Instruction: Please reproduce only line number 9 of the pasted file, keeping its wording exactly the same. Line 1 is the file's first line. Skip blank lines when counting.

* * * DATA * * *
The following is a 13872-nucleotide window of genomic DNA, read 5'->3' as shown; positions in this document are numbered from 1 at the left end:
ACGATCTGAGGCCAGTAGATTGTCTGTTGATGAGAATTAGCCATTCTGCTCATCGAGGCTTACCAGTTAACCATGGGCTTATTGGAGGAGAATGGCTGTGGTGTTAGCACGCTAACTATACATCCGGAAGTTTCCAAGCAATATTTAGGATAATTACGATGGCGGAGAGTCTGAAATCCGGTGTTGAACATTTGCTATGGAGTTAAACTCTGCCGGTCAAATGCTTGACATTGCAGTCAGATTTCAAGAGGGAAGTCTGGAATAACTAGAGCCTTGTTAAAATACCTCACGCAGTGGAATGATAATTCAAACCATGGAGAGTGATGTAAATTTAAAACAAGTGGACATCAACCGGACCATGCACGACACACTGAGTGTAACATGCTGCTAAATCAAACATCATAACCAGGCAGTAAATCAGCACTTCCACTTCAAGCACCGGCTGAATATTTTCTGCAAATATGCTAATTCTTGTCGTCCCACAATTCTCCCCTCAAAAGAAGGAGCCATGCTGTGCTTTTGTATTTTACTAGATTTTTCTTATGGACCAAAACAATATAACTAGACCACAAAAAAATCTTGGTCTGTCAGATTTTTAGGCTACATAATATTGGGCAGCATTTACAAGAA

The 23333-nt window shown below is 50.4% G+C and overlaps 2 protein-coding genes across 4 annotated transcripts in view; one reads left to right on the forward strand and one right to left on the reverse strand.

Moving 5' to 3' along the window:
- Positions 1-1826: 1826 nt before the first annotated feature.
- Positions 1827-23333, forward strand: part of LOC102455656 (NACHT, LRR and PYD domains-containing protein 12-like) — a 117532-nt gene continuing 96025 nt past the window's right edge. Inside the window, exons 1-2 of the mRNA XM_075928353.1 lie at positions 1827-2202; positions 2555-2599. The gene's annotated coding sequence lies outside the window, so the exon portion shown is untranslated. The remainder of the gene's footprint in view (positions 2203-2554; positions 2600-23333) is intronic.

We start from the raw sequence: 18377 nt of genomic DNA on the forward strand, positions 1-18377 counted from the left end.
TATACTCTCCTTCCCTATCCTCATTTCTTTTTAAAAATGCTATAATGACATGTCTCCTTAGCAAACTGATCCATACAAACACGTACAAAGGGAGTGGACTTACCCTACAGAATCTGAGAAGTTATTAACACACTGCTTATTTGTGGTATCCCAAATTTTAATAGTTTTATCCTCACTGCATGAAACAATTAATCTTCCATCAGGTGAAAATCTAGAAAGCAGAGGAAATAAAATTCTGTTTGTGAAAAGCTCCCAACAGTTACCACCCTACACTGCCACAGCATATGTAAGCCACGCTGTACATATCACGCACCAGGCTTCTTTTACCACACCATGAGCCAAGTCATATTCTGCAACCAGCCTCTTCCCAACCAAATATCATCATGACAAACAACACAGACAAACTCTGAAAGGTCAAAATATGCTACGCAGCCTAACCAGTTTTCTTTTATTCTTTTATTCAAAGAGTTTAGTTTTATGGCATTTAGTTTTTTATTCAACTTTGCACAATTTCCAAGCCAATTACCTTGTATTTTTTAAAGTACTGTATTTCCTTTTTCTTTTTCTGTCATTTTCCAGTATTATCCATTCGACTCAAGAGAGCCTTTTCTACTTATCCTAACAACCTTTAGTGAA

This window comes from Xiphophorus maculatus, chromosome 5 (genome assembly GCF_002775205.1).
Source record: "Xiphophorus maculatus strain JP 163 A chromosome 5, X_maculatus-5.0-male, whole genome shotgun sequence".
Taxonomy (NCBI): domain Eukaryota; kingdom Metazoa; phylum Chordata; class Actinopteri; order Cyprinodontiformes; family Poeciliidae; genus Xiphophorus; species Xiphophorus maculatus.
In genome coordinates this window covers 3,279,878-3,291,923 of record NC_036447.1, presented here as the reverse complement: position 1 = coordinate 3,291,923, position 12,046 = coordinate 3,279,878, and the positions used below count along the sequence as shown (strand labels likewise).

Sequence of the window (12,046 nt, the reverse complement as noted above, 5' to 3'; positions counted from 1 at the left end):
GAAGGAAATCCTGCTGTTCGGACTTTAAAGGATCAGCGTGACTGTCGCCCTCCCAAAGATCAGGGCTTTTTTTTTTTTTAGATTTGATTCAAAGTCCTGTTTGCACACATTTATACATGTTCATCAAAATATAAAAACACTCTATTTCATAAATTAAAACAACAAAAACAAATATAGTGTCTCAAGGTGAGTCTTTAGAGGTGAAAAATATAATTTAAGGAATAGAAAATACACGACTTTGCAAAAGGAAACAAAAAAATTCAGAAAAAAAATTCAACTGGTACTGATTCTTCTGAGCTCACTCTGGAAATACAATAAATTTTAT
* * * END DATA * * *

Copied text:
This window comes from Xiphophorus maculatus, chromosome 5 (genome assembly GCF_002775205.1).